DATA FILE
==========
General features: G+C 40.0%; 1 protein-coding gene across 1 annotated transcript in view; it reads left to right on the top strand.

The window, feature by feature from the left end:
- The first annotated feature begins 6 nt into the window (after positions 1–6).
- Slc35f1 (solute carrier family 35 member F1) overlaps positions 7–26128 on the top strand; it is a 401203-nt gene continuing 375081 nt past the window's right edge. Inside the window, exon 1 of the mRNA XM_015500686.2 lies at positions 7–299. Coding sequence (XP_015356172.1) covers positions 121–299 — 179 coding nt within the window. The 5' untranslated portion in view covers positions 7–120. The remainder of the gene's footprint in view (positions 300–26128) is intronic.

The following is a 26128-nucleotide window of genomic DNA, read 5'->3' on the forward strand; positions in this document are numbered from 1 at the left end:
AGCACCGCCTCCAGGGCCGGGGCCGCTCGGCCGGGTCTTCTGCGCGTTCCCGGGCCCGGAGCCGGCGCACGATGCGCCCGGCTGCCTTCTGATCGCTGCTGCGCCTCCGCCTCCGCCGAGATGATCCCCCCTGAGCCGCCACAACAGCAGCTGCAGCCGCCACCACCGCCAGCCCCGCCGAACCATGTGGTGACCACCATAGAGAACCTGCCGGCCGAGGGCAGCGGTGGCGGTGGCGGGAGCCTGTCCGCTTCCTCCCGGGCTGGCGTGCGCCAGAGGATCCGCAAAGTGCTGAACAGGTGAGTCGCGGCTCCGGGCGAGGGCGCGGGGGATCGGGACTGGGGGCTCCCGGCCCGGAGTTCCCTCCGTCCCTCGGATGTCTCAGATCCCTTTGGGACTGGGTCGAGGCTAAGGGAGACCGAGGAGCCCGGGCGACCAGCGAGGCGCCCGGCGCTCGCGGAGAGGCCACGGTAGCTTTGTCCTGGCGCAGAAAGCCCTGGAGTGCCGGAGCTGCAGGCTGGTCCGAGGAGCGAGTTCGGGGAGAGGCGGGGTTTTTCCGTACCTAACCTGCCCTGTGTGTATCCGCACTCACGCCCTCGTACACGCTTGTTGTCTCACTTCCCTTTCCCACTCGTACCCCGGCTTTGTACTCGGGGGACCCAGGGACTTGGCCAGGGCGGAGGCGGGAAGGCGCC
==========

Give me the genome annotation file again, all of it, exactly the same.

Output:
General features: G+C 40.0%; 1 protein-coding gene across 1 annotated transcript in view; it reads left to right on the top strand.

The window, feature by feature from the left end:
- The first annotated feature begins 6 nt into the window (after positions 1–6).
- Slc35f1 (solute carrier family 35 member F1) overlaps positions 7–26128 on the top strand; it is a 401203-nt gene continuing 375081 nt past the window's right edge. Inside the window, exon 1 of the mRNA XM_015500686.2 lies at positions 7–299. Coding sequence (XP_015356172.1) covers positions 121–299 — 179 coding nt within the window. The 5' untranslated portion in view covers positions 7–120. The remainder of the gene's footprint in view (positions 300–26128) is intronic.

The following is a 26128-nucleotide window of genomic DNA, read 5'->3' on the forward strand; positions in this document are numbered from 1 at the left end:
AGCACCGCCTCCAGGGCCGGGGCCGCTCGGCCGGGTCTTCTGCGCGTTCCCGGGCCCGGAGCCGGCGCACGATGCGCCCGGCTGCCTTCTGATCGCTGCTGCGCCTCCGCCTCCGCCGAGATGATCCCCCCTGAGCCGCCACAACAGCAGCTGCAGCCGCCACCACCGCCAGCCCCGCCGAACCATGTGGTGACCACCATAGAGAACCTGCCGGCCGAGGGCAGCGGTGGCGGTGGCGGGAGCCTGTCCGCTTCCTCCCGGGCTGGCGTGCGCCAGAGGATCCGCAAAGTGCTGAACAGGTGAGTCGCGGCTCCGGGCGAGGGCGCGGGGGATCGGGACTGGGGGCTCCCGGCCCGGAGTTCCCTCCGTCCCTCGGATGTCTCAGATCCCTTTGGGACTGGGTCGAGGCTAAGGGAGACCGAGGAGCCCGGGCGACCAGCGAGGCGCCCGGCGCTCGCGGAGAGGCCACGGTAGCTTTGTCCTGGCGCAGAAAGCCCTGGAGTGCCGGAGCTGCAGGCTGGTCCGAGGAGCGAGTTCGGGGAGAGGCGGGGTTTTTCCGTACCTAACCTGCCCTGTGTGTATCCGCACTCACGCCCTCGTACACGCTTGTTGTCTCACTTCCCTTTCCCACTCGTACCCCGGCTTTGTACTCGGGGGACCCAGGGACTTGGCCAGGGCGGAGGCGGGAAGGCGCC